Montana/PNW trip, National Parks and Monuments, Washington, Wildflowers

Mt. St. Helens National Volcanic Monument

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On Thursday, May 19, we decided to drive in the rain to Mt. St. Helens National Volcanic Monument. When we stopped at the state-run visitor’s center near the edge of the park, they showed us the view we could expect at the observatory, which was solid white. We decided to go anyway, and I’m glad that we did. The ride was beautiful and by the time we got to the top it was snowing.

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In the observatory center, we talked to a ranger, looked at exhibits telling the stories of people who did and didn’t survive the blast, and watched a film about how the biodiversity in the blast plain increased because of the introduction of sunlight. Some burrowing creatures and those on the sides of the mountains away from the blast survived. Many new species moved in.

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When the film screen came up after the first film, it showed a wall of white cloud behind the large windows. We decided to watch the second film, which was focused on geology. This time, when the screen lifted, the clouds had cleared up just enough for us to see the plain in front of the blast, not the mountain. Everyone hustled outside and we took a few photos before it faded back into white.

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On the way back we stopped at Patty’s Place to have some delicious cobbler. When a man at the table next to us asked for Texas Pete for his elk burger, Sandy asked them where they were from. Lexington, NC, right down the road from Greensboro. Patty’s Place had a big wrap-around porch and I’ve never seen so many hummingbirds in one place in my life. I’m sorry that I didn’t have an elk burger. Sounded good.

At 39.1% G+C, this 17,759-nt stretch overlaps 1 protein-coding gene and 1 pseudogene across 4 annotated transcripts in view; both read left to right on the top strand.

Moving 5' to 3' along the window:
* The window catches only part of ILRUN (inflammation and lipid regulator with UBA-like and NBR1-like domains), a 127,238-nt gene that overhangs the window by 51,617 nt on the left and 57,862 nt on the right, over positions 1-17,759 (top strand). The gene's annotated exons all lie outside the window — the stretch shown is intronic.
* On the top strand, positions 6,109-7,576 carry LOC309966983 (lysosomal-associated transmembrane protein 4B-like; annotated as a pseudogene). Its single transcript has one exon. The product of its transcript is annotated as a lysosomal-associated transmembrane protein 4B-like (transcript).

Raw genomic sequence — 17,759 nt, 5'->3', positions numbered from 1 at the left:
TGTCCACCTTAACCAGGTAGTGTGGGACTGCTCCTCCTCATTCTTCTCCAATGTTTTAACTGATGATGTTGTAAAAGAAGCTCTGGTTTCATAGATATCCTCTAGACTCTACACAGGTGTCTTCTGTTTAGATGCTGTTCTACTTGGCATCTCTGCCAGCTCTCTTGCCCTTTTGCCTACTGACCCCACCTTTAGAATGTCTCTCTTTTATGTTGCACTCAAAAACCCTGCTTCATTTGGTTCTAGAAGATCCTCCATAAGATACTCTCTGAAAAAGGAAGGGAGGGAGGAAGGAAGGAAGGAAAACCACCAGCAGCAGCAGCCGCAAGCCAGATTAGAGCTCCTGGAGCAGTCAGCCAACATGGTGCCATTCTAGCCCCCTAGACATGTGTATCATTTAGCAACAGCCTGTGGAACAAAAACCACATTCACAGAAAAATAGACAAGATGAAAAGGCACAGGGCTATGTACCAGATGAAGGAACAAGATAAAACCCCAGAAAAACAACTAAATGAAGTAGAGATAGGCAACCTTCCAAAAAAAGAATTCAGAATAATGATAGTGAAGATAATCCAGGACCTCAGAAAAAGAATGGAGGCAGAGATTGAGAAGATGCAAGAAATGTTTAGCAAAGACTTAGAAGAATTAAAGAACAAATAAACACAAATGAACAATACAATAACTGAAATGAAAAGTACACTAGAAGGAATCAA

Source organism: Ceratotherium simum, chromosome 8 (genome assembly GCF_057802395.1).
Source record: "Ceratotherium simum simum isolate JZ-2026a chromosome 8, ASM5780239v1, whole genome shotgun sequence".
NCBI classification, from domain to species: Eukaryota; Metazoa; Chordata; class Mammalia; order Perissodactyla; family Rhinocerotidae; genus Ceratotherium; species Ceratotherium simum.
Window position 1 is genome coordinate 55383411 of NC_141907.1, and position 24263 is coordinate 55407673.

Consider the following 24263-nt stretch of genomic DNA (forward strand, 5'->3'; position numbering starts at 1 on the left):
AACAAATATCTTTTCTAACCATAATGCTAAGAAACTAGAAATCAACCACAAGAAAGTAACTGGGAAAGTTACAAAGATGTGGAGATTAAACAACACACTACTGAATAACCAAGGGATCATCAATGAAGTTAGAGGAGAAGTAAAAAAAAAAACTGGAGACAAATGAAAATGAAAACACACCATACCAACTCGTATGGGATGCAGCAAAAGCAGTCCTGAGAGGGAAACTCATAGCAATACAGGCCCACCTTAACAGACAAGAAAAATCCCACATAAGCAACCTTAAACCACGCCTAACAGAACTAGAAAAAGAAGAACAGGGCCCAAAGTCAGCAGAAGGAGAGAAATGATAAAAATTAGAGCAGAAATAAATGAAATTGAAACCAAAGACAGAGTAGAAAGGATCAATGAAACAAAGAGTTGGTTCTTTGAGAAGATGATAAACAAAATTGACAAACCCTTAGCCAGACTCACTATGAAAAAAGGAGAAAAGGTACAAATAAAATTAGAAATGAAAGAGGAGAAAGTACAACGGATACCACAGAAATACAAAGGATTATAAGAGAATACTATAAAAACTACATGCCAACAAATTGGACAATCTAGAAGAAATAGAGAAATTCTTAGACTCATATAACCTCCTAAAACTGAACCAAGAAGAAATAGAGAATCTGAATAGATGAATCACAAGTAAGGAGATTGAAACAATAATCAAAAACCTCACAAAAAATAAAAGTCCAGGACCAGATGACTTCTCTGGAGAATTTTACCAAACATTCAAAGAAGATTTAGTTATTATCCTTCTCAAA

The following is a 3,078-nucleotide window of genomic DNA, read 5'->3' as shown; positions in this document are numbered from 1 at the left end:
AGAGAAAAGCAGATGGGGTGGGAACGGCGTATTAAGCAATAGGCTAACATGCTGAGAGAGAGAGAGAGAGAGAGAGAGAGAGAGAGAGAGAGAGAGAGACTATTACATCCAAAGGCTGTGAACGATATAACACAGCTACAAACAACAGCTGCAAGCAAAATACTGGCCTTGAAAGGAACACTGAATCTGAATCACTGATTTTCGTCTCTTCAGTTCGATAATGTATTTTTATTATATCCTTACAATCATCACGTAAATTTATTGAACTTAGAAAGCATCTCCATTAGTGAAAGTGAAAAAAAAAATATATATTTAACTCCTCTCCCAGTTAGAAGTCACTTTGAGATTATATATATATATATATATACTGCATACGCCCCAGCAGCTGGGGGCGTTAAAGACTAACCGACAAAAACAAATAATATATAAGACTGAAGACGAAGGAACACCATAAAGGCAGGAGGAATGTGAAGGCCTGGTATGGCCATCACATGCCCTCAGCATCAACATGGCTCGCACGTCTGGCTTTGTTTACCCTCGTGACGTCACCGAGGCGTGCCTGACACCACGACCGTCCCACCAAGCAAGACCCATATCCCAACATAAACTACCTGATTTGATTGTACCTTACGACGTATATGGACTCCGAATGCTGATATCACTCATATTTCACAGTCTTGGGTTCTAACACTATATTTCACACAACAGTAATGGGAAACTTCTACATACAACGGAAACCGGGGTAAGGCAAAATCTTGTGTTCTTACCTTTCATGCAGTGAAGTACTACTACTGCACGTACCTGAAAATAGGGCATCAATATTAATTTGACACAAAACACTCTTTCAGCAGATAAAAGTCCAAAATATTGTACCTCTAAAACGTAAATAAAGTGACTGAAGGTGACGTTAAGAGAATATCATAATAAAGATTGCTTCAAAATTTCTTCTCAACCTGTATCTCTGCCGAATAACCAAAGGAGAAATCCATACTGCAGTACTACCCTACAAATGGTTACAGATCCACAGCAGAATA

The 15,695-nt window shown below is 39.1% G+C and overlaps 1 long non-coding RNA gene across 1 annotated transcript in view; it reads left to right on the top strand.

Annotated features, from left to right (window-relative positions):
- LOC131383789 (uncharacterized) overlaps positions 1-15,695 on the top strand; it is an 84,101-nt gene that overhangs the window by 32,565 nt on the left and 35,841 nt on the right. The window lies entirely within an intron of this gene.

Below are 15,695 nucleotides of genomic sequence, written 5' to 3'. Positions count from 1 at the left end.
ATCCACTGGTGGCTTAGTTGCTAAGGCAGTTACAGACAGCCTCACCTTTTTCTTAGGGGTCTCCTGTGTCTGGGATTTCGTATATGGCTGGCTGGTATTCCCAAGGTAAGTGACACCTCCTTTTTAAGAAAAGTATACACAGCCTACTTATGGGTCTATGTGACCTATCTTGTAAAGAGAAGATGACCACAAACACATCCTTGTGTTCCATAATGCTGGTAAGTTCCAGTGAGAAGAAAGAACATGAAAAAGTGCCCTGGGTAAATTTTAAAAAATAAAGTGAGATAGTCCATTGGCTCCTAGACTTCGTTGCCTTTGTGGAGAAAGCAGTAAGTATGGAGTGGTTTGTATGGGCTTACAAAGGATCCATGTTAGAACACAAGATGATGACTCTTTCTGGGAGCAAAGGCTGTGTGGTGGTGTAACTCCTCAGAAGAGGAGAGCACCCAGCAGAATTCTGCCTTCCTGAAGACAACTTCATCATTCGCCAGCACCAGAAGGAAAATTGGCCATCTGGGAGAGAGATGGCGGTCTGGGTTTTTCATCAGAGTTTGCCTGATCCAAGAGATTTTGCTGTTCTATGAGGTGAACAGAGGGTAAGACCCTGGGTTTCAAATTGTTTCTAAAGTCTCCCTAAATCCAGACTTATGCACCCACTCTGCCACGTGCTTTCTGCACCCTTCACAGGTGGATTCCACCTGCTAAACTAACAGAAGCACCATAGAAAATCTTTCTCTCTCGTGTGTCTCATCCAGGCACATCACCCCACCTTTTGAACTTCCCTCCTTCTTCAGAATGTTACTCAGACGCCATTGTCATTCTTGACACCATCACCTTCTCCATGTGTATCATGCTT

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Then we headed to Astoria, Oregon, driving along the Columbia River on the west side of I-5. I could see living in that area if it wasn’t for earthquakes, tsunamis, floods, landslides and volcanoes. Those make me a bit nervous.

Glacier National Park, Montana, Montana/PNW trip, National Parks and Monuments, Wildflowers

Glacier National Park, May 17, 2016, Part II

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Next we headed north to the east side of Going-to-the-Sun Road at St. Mary’s Lake. I wanted to do a bit more hiking but we had no water left in our bottles and every store in the little town there was closed. We drove up as far as we could to the point where you could see Jackson Glacier. It looked like a snowfield in the distance, which was a bit disappointing after some of the dramatic glaciers we saw in Alaska. I took photos of wildflowers everywhere that I could.

Near the bottom of the road a grizzly bear ran in front of the car ahead of us out of a meadow into a little stand of trees. I only got a glimpse because I was fumbling with my camera. Lesson learned – I mostly missed seeing the bear AND I didn’t get the shot. But still! A grizzly bear!

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^^^There it is. “Jackson Glacier is approximately the seventh largest of the remaining 25 glaciers in Glacier National Park…In 1850, there were an estimated 150 glaciers in the park. Glaciologists have stated that by the year 2030, many if not all of the glaciers in the park may disappear completely.”

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^^^This was a lovely little stream with several waterfalls and a good trail. Those are colorful rocks, not leaves.

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^^^The sedimentary layers in the Lewis Overthrust were fascinating.

In front of the East Glacier Depot

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^^^We returned the car, hung out at the historic depot, and got on the train with no problem. Taking clear photos from the train was not easy, so I don’t have many. I smuggled a few Montana beers with us which I ended up lugging around for most of the trip! We had dinner on the train and I got off for a few minutes at Whitefish, but after that we slept through the rest of Montana, Idaho, and the edge of eastern Washington.